If you install the plugin and try to run the new Grails tasks (create-selenium-test, create-selenium-domain-test, or run-selenium), the system fails with the error

Could not execute method appContext
No such property: appContext for class: ...

It turns out that the way the appContext variable is handled in Grails has changed, and the plugin hasn’t yet updated to accommodate it.

The recommended fix is to go into the “plugins/selenium-0.4/scripts” directory in your Grails project, and replace ${appContext} with ${grailsAppName} in all the Groovy scripts.

If you use the Selenium IDE in Firefox to write your tests, then the fix doesn’t matter until you try to use the run-selenium target. Still, might as well fix it everywhere. This came up on the mailing list back in July, so I assume an updated plugin will be available as soon as the author gets around to it.

I also find that adding the path to firefox.exe to my system path (default is “c:\Program Files\Mozilla Firefox” — don’t you hate Windows paths with spaces??) makes it easier to run the test suite.

Incidentally, unlike Canoo Web Test, you have to make sure your web app is running before executing the test suite. Selenium fires up the browser and puts it through the proper sequence, so the app has to be running first.

I’ve decided that rather than choosing between Selenium and WebTest, I actually like using both. The Selenium IDE in Firefox is really slick and easy to use, while the output reports in WebTest are gorgeous.

Categories
Grails Groovy

Getting a list of Grails plugins programmatically

In September, I’m very happy to be giving a couple of presentations at the No Fluff, Just Stuff conference in the Boston area.  One of my presentations is a review of the various available Grails plugins.  To prepare for that, I thought I’d create a Grails application that acted as a survey, so people could rate the plugins they like.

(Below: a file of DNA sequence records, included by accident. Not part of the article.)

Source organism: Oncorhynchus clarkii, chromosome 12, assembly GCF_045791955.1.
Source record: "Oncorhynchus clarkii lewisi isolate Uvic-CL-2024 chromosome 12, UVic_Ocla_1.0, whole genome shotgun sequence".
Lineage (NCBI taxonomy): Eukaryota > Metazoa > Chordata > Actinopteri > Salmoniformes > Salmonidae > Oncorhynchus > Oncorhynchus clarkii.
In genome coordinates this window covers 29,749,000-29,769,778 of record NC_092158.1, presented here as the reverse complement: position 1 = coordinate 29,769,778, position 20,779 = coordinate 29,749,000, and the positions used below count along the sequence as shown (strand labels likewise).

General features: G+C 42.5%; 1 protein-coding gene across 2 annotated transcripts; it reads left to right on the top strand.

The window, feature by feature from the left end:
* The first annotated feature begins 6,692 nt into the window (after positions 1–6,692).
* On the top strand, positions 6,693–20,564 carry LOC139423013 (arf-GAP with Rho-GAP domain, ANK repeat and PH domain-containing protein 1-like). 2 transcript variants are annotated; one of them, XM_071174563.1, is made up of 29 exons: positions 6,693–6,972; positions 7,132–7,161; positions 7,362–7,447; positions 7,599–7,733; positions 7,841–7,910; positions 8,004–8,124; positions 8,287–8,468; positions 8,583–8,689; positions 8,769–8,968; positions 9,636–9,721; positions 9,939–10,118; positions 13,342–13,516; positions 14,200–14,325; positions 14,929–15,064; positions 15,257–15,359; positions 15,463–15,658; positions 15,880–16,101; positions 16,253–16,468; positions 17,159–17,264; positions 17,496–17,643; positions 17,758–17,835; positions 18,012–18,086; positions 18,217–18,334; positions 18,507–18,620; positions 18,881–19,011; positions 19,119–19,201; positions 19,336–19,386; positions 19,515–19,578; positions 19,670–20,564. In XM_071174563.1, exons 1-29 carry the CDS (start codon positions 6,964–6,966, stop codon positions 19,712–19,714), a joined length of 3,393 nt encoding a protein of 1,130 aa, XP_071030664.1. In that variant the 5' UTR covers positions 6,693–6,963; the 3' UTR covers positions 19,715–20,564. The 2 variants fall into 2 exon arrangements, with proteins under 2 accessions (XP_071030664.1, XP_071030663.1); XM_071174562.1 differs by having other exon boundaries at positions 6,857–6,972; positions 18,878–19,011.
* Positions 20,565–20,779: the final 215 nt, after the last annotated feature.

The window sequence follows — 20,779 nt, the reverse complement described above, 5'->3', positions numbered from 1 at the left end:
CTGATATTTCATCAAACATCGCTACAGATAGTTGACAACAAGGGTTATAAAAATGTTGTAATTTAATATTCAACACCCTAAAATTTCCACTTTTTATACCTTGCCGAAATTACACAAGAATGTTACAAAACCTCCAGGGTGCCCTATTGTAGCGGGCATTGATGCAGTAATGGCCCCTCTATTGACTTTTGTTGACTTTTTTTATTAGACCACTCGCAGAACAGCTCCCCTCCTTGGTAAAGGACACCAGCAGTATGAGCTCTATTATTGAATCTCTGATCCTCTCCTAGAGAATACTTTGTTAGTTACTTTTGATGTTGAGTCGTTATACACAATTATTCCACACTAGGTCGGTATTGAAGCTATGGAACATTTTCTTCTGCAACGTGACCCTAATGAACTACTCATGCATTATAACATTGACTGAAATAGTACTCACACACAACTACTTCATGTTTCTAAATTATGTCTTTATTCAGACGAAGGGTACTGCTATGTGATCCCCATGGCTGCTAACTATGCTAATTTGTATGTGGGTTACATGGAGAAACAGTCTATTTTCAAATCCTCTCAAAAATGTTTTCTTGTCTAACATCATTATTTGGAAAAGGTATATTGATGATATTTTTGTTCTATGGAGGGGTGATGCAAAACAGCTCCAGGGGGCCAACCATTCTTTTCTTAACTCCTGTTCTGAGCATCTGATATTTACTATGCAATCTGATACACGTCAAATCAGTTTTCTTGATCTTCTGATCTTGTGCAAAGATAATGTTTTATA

One task is to get a list of available Grails plugins.  I wanted to do that programmatically, too, because I’d like to update the list automatically using the Quartz plugin (of course).

How do you get a list of available plugins?  My first thought was to do the HTML equivalent of screen scraping at the main plugin site, http://grails.org/Plugins .  At that site everything is nicely divided into categories, along with links to descriptions and more.

Screen scraping HTML is not fun, though.  I’ve done it before, when necessary, but it’s not very robust and tends to run into problems.  Many of those problems have to do with the fact that HTML is a mess.  Most web sites are filled with HTML that isn’t even well-formed, making processing it programmatically a real pain.

GinA, however, mentioned HTTPUnit as an easy way to access a web page.  Since it’s a regular old Java library, that meant I could use it with Groovy.  Therefore, my first attempt was:


import com.meterware.httpunit.WebConversation

def baseUrl = 'http://grails.org/Plugins'

def wc = new WebConversation()
def resp = wc.getResponse(baseUrl)

Unfortunately, I’m already in trouble even at that point.  If I run that, I get a massive exception stack trace with shows that the included Neko DOM parser choked on the embedded prototype JavaScript library.

While I was debating what to do about that (I really didn’t want to just open the URL, get the text, and start having Fun With Regular Expressions), I noticed a blog posting here, from someone named Isak Rickyanto, from Jakarta, Indonesia.

(A Java developer from Java.  How cool is that?  Or should I say, “how Groovy?” :))